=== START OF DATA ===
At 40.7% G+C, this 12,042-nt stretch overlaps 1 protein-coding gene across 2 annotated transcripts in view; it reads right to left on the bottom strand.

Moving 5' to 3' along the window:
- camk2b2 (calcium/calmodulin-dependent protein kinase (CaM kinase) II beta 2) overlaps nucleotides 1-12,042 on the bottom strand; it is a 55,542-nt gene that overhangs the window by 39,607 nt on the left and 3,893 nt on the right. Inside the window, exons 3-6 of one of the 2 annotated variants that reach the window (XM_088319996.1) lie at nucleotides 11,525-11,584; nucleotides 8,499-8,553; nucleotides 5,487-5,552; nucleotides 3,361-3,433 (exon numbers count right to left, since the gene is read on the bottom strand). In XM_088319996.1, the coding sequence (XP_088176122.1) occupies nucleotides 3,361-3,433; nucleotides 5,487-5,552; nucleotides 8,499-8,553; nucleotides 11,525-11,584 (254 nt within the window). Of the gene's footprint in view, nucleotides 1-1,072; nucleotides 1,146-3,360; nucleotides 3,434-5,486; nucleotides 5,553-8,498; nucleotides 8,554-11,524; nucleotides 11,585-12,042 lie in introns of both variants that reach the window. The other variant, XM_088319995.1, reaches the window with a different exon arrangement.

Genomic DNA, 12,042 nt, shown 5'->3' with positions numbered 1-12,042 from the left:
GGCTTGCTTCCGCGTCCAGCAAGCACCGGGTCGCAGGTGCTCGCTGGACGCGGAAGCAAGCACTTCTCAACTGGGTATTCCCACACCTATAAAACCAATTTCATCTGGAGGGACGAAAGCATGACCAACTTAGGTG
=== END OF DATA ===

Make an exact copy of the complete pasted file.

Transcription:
At 40.7% G+C, this 12,042-nt stretch overlaps 1 protein-coding gene across 2 annotated transcripts in view; it reads right to left on the bottom strand.

Moving 5' to 3' along the window:
- camk2b2 (calcium/calmodulin-dependent protein kinase (CaM kinase) II beta 2) overlaps nucleotides 1-12,042 on the bottom strand; it is a 55,542-nt gene that overhangs the window by 39,607 nt on the left and 3,893 nt on the right. Inside the window, exons 3-6 of one of the 2 annotated variants that reach the window (XM_088319996.1) lie at nucleotides 11,525-11,584; nucleotides 8,499-8,553; nucleotides 5,487-5,552; nucleotides 3,361-3,433 (exon numbers count right to left, since the gene is read on the bottom strand). In XM_088319996.1, the coding sequence (XP_088176122.1) occupies nucleotides 3,361-3,433; nucleotides 5,487-5,552; nucleotides 8,499-8,553; nucleotides 11,525-11,584 (254 nt within the window). Of the gene's footprint in view, nucleotides 1-1,072; nucleotides 1,146-3,360; nucleotides 3,434-5,486; nucleotides 5,553-8,498; nucleotides 8,554-11,524; nucleotides 11,585-12,042 lie in introns of both variants that reach the window. The other variant, XM_088319995.1, reaches the window with a different exon arrangement.

Genomic DNA, 12,042 nt, shown 5'->3' with positions numbered 1-12,042 from the left:
GGCTTGCTTCCGCGTCCAGCAAGCACCGGGTCGCAGGTGCTCGCTGGACGCGGAAGCAAGCACTTCTCAACTGGGTATTCCCACACCTATAAAACCAATTTCATCTGGAGGGACGAAAGCATGACCAACTTAGGTG